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Re: A modest content security proposal - use of "unsafe"

From: Mike West <mkwst@google.com>
Date: Tue, 23 Jul 2019 09:33:34 +0200
Message-ID: <CAKXHy=f=ebd9+58KvhDtcgpRmg5GDTHh4Xndv0YdVOc+qg4bhQ@mail.gmail.com>
To: Craig Francis <craig.francis@gmail.com>
Cc: Web Application Security Working Group <public-webappsec@w3.org>
I'm thinking mostly of the conversation around `unsafe-eval`, which some
developers took as a much more damning critique of their chosen programming
methods than I think we'd intended. I don't think that label, in
particular, was helpful.

I don't think I'd object to `unsafe-whatever` labels in whatever we do
next, but I would like to make sure that we generally think it's going to
be helpful to developer education on balance.

-mike


On Thu, Jul 18, 2019 at 3:03 PM Craig Francis <craig.francis@gmail.com>
wrote:

> In regards to the first bit, about the "unsafe" prefixes...
>
> When discussing best coding practices with other programmers, it has
> helped me confirm/show inline JavaScript is unsafe ("see, even the browsers
> are telling you it's unsafe").
>
> And it makes it easy to write about in a pen-test report, where it hardly
> needs an explanation (admittedly it's complicated by the nonce based
> approach, which needs it for backwards compatibility).
>
> I also believe it's being introduced/used in some programming languages
> (Rust and Haskell?) and some frameworks (unfortunately I don't have
> direct examples of these, just overhearing programmers talking about it in
> a positive way).
>
>
>
>
>
> On 16 Jul 2019, at 11:54, Mike West <mkwst@google.com> wrote:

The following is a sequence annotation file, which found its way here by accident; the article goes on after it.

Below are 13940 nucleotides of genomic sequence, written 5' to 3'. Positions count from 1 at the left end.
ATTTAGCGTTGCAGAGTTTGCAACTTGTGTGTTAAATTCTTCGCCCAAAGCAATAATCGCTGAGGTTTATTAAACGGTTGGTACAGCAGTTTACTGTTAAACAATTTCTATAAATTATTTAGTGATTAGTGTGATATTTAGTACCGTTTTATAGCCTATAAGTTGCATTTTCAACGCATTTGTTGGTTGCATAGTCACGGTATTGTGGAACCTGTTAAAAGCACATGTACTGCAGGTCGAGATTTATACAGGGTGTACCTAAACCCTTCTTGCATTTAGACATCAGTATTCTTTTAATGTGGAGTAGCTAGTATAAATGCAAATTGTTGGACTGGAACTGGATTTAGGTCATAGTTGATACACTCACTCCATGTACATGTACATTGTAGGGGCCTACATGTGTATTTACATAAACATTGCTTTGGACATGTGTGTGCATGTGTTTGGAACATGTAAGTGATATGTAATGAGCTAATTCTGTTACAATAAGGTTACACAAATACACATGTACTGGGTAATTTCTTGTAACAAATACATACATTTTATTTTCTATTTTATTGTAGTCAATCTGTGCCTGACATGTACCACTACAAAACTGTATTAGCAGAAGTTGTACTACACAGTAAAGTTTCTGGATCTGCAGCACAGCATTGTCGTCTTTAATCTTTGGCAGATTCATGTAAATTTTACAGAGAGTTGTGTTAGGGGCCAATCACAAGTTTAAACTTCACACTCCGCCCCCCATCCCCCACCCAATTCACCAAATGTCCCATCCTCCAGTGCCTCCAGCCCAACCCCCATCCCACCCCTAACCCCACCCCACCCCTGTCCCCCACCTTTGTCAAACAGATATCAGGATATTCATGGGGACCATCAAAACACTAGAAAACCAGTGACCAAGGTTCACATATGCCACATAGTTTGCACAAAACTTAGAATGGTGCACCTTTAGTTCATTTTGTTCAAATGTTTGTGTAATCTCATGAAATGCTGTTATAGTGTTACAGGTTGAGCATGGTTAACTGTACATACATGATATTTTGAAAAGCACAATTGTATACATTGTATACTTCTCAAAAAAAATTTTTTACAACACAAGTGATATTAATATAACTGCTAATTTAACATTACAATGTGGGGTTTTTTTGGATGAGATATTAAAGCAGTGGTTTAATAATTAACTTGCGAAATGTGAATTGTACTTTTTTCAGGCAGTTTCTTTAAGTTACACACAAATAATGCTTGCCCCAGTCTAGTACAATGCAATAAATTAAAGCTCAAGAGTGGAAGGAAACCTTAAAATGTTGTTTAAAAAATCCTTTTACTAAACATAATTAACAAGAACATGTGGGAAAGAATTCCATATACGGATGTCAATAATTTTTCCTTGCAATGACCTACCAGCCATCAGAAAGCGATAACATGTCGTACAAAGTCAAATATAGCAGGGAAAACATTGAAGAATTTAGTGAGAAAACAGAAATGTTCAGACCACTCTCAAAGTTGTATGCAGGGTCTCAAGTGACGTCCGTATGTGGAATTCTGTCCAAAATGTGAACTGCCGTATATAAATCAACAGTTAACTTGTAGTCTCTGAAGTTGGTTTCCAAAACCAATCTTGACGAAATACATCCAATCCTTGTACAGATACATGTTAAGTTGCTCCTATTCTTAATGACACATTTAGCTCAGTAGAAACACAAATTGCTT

>
> Thanks for your feedback! I'll concentrate on the resource confinement
> feedback, as it's the part I've thought least about, and I'd like to
> understand your perspective!
>
> On Mon, Jul 15, 2019 at 2:15 PM Craig Francis <craig.francis@gmail.com>
> wrote:
>
>> Initial thoughts from a web developer, one that really likes CSP...
>>
>> I like the idea of the browser providing the nonce, and that being used
>> to white-list scripting - it feels like a good way to prove the website did
>> intend to include that script. It also means the browser knows the nonce is
>> random/unique (where developers should still be careful, you're reflecting
>> a value back in your HTML).
>>
>> And simplifying the process by locking down <base>, <object>,
>> "javascript:" URLs, etc; that should set a good/simplier baseline (where I
>> think "allow" should be re-named "allow-unsafe", and I would prefer eval to
>> be "block" by default).
>>
>
> In hindsight, I don't think the `unsafe-` prefixes made us any friends in
> the development community. Nor do I think they stopped anyone from doing
> unsafe things. It just made them irate while they were doing so. :)
>
>
>
Received on Tuesday, 23 July 2019 07:34:09 UTC

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